Classic Album Review: Warren G's "Regulate...G-Funk Era"

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Editor's Note

: From time to time DJBooth's partner site will dig into its vaults and pull out a classic album that deserves a much-belated review. This week writer Matt Juss examines Warren G's iconic west coast rider

Regulate...G-Funk Era


It’s happened to all of us. You fall in love with a song from the summer of 2003, or the fall of 2005, or the vacation of 2007, and from that moment on, that song reminds you of that time. Listening to that track, or that album brings you back to that time in life, like a piece of instant nostalgia.

Warren G


Regulate...G Funk Era

is that album for me.

I remember exactly when I discovered this album, the summer of 2001, in of all places, a summer camp. One of my best friends (who always was way ahead of the curve when it came to hip-hop music from the rest of us) pulled out the CD and said that this guy Warren G was one of the best rappers, and also happened to be Dr. Dre’s brother (his step brother actually). The fact that he was related to Dre got me interested, so he played the album for us, and it instantly became a favorite of mine.

Released in 1994 on the

Def Jam


Regulate… G Funk Era

reached triple platinum status, party on the strength of the eponymous single,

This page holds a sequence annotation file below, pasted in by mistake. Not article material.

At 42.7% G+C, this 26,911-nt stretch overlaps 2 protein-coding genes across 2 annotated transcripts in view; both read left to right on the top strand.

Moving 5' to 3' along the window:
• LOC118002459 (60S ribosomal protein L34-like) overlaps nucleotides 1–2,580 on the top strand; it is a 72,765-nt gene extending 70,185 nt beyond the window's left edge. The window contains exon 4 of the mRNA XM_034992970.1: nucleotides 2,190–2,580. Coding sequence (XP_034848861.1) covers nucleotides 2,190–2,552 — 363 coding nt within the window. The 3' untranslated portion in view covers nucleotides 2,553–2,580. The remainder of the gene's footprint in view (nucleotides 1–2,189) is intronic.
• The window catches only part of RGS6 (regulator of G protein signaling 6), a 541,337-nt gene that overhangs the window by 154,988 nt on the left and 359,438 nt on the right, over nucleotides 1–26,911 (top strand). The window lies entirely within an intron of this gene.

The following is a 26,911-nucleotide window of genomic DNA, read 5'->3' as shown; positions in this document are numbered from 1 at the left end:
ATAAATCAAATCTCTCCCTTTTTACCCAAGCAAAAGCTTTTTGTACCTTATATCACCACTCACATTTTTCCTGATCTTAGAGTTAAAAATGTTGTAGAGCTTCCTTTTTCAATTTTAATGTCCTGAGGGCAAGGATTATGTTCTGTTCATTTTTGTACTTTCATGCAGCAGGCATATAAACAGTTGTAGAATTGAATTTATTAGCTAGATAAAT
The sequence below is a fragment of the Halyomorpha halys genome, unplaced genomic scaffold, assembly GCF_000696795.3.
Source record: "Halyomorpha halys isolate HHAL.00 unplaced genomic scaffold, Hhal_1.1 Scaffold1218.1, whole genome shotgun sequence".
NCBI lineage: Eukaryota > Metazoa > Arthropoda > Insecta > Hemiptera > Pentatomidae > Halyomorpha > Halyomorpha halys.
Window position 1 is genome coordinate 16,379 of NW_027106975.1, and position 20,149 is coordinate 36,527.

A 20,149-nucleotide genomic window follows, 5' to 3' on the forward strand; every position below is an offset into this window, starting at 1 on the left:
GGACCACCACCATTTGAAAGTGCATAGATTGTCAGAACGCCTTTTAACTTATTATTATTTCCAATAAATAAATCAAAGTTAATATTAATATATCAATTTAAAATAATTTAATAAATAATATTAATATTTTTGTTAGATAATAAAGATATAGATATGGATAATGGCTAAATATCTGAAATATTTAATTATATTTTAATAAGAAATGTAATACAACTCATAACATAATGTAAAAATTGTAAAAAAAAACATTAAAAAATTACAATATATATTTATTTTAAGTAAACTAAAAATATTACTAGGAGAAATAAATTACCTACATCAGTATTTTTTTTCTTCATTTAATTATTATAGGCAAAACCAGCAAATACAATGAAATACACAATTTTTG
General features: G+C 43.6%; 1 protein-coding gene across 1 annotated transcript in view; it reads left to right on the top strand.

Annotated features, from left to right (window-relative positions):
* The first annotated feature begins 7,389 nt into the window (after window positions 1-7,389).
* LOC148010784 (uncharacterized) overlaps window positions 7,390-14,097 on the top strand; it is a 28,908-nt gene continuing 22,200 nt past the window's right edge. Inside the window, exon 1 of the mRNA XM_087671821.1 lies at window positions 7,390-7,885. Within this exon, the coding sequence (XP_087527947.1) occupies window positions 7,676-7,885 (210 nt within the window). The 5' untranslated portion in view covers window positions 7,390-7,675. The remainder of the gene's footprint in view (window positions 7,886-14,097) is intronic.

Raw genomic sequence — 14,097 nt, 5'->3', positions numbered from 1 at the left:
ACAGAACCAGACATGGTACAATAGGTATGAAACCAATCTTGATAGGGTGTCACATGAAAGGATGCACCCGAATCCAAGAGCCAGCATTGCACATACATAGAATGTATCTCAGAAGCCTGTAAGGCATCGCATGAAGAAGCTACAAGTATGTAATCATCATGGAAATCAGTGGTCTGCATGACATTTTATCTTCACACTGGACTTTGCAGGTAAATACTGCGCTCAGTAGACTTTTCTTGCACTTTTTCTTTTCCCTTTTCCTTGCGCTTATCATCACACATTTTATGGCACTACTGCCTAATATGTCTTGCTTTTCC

, which features

Nate Dogg

and was also nominated for a Grammy. While the album has some great tracks, including

So Many Ways


This D.J.

, and

Do You See

, none are better than


. The eponymous track was a breakthrough for both Warren G and Nate Dogg, and is one of the most illustrative and clever tracks of all time.

The track is a gritty depiction of West Coast gang life which samples singer Michael McDonald's hit

I Keep Forgettin' (Every Time You're Near)

. The track also made popular the term "Regulators! Mount up", a line sampled from the movie

Young Guns


The song tells a story in which Warren G, while looking for some "skirts", is mugged in Long Beach, California. Nate Dogg comes along guns blazing and saves the day, and the two go off looking for their women. The two rappers go back and forth, telling each side of the story with some of the cleverest lines in hip-hip history.

For the entire review, including more video, click